SAS Hero or Foolish Collector? – You Decide

A while back, I posted something about the importance of gun amnesties in the UK – what they are designed for and why they work. In that post, I talked a lot about how guns (particularly those that are kept as war memorabilia and the like) can be used by gangs to gets more guns out into the UK black market – even if said weapons had been decommissioned.

The long and the short of it is that the position I took on this was that I understood how these war-trophy weapons were seen by their owners but that they should be handed in under the amnesty that West Midlands police were running at the time…

And then this happened…

Albert Patterson, a 65 year old, former SAS, war veteran who served in the Falklands War was jailed earlier this month. His fifteen month sentence was for one thing and one thing only – for owning a 9mm hand gun that he had brought home after the war and kept as a tribute to the 22 colleagues who didn’t return when the fighting ended.

Now, I became aware of this story because my father sent me a link to a petition (that currently has just over 150,000 signatures), which is calling for the Attorney General to release Patterson on the grounds that of his hero status and his post-SAS humanitarian work.

This story left me with something of a dilemma.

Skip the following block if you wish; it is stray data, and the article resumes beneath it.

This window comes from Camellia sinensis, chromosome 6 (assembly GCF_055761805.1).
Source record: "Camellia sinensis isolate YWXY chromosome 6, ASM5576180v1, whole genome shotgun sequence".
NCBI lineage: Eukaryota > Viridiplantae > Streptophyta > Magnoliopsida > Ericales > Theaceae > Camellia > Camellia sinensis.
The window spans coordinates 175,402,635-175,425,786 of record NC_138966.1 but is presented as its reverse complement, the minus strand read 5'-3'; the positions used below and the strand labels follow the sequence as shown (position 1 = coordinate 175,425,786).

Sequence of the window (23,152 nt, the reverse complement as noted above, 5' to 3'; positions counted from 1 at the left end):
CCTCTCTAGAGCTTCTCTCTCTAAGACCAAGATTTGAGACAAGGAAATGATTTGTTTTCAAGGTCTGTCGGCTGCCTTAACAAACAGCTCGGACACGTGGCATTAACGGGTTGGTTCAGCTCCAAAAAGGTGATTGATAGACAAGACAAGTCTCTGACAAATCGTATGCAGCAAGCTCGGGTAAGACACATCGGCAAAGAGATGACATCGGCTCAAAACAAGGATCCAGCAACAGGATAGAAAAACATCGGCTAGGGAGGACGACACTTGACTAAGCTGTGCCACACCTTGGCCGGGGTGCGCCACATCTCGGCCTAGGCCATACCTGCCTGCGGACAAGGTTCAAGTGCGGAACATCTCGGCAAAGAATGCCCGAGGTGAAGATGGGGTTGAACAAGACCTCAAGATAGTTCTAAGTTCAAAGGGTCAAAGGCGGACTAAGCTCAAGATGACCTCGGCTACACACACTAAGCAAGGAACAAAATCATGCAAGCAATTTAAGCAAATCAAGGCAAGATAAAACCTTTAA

On the one hand, Patterson committed a crime – it is an offence to own a weapon like this, regardless of how he came by it. More to the point, the reason why it is a crime is because guns like these have an annoying habit of ending up on our streets one way or another – more guns on the streets leads to more gun crime. More gun crime leads to more senseless deaths.

It doesn’t matter how much of a hero he is, his actions have the potential to cause a loss of life – albeit indirectly.

But then again, can’t the same be said of driving a car? Every time you drive down the street, are you not committing an action that has the potential to take another person’s life? If someone were to die when you were driving, is that necessarily your fault?

I think there is no arguing the fact that Patterson has committed a crime – his actions could very well have seen another gun ending up on our streets. But does he really deserve to end up in jail for the better part of two years just because he wanted to honour those who died protecting the Falklands?

Is that really the society we are turning in to – a world where it is wrong to be respectful to the dead out of fear that we might cause harm to the living?

I have left the link to the petition at the bottom of this post, but I’m not going to tell you what I did in the end. All I will say is that it is a hard decision, and it is one that I think we all should make –

Does he deserve to go to jail? If you say yes then simply do nothing.

If no, then sign this petition. 

But know this…

If you do nothing simply because it is easier to ignore this issue than to make a decision rather than because you believe in the cause that jailed Patterson, then I fear for the future of our world…



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